As you say, if Max’s worst races had been in the latter part of this season, would we still rank him quite as highly for his performance over the season? Similarly, if Vettel had most of his worst results at the start of the season and his best results in the latter part of this season, how would we react then?

      Had that happened, might we then have a rather different narrative being put out? Might we then hear people saying that Vettel’s accidents were because he was trying to outdrive a rival in a superior car and praise him for then turning that around in the latter half of the season?

      Equally, if Verstappen had his best races in the first half of the season, and then some of his worst performances in the latter half, might we then have people questioning his ability to sustain his performance over a season, or suggest that the praise of the team was going to his head and that he lacked focus?

      In a truly objective system, the rankings should be such that it should not matter when those bad results occurred, the weighting given to those performances would be exactly the same. However, given the biases, contradictions and quirks of human nature, like yourself, I do question whether the results would have been the same or not – as I suspect that they might not have been the same.

      1. As you say, if Max’s worst races had been in the latter part of this season, would we still rank him quite as highly for his performance over the season?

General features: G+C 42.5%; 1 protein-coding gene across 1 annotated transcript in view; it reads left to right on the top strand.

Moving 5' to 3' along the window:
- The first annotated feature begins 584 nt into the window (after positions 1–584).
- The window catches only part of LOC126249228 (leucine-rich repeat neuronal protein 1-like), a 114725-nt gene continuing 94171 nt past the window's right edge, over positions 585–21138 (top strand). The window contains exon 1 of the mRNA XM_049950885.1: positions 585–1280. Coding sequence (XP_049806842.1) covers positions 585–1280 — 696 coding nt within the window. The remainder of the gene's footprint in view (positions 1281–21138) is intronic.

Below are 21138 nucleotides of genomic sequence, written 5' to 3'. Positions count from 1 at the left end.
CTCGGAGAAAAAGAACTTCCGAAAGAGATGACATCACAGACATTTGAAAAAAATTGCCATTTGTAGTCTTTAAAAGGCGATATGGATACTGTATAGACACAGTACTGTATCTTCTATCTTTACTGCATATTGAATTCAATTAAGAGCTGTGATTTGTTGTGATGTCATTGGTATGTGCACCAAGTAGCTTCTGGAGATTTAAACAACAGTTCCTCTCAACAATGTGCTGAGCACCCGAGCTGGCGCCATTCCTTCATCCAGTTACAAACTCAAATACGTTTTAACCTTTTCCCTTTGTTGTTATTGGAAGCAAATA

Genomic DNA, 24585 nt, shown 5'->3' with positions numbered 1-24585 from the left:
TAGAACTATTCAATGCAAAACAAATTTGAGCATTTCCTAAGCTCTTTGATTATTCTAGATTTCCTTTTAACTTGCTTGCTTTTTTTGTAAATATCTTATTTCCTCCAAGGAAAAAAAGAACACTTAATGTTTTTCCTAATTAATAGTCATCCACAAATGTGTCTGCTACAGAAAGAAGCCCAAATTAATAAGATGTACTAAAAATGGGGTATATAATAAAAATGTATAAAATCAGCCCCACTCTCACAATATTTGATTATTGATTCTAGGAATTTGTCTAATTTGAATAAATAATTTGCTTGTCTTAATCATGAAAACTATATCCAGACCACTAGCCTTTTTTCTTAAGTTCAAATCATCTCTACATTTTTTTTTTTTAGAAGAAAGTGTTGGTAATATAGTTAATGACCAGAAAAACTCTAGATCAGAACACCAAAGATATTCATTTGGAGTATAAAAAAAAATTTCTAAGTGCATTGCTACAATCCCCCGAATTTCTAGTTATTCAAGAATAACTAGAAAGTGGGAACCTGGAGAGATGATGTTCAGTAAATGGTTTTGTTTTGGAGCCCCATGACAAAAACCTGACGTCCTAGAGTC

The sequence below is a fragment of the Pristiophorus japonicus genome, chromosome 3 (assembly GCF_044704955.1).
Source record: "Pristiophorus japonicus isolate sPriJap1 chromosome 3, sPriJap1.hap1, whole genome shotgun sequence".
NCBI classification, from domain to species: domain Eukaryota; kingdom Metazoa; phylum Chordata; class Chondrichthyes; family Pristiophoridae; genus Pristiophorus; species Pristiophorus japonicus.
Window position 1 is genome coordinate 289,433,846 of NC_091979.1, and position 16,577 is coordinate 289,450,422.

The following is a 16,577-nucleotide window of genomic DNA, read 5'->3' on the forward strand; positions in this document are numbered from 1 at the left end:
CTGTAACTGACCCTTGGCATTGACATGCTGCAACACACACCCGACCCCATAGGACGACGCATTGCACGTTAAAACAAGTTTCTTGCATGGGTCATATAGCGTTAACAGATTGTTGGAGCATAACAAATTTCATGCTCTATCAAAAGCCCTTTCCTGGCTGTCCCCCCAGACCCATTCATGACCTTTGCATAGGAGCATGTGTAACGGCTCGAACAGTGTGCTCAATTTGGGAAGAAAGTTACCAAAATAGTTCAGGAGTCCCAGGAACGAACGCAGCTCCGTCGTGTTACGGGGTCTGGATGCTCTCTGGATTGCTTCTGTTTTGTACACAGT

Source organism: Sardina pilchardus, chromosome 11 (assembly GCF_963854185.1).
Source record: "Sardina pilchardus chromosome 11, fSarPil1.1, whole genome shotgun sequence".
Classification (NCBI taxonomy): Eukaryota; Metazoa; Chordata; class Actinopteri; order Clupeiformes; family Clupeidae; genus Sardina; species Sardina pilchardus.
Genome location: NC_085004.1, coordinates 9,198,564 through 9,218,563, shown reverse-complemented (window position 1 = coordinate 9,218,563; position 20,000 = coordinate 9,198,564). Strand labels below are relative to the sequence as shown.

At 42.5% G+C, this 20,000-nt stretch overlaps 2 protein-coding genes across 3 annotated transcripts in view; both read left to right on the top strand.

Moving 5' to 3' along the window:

No is the straight answer. But the order does matter. An arc of improvement over a season is a positive, declining performance a negative. They don’t just balance out. True, you have to factor in elements like car performance, pressure on the driver at the start, mid season and the end, all of which may vary, though withstanding pressure is also an important factor in measuring performance (so Vettel’s second-half mistakes do matter in terms of how he responded to pressure).

    2. Great point and the answer is nope. He would be around Bottas ranking if the end if his season was flipped.

      1. No point in playing the if game, and nobody has almost totally put aside his ‘dreadful’ start to the season. It wasn’t actually dreadful, and it might have been necessary and a great teacher for Max and his future. He takes the full blame for 2 races gone wrong and less so the rest. It happened, and it stung him, especially Monaco, and he’s already shown that he can do a better job of picking his battles, but thankfully not at the cost of Max being Max.

        1. “and he’s already shown that he can do a better job of picking his battles”

          Except, ya’know, in the penultimate race of the season…

  9. Constantijn Blondel
    18th December 2018, 9:23

    Dutch grit. Too stubborn to give up, and if you have a problem with tfat, go talk to our collective behinds, because we’ve got mor important things to do than lisren to you whine … like keeping the water out. :)

    Sometimes I feel something resembling smug pride in being Dutch.

    1. Makes it even funnier to be proud on something that’s essentially a Belgian product. Half Belgian, half Dutch (full Limburgs) genes. Born and raised in Belgium. Went to school in Belgium. Travels with a Belgian passport. Never lived in the Netherlands. Raced with a Belgian licence. Chose to race with a Dutch licence later on due to commercial prospects.

      1. Ves has a Dutch pass, Ham is black, so what are you trying to say? Talent is based on skin colour? The place where you were born? Each driver has his share of fans all over the world. So why the Ves bashing? Verstappen did not do any harm to F1, actually he was just in time to save the circus from a slow death.

  10. Constantijn Blondel
    18th December 2018, 9:24

    Sorry for the typos. I was typing upside down and trying to keep a cat from falling off.

    1. It’s not the typos that disturbed me in your first post.

      But maybe it’s what the doctor described to get the anger/frustration out :P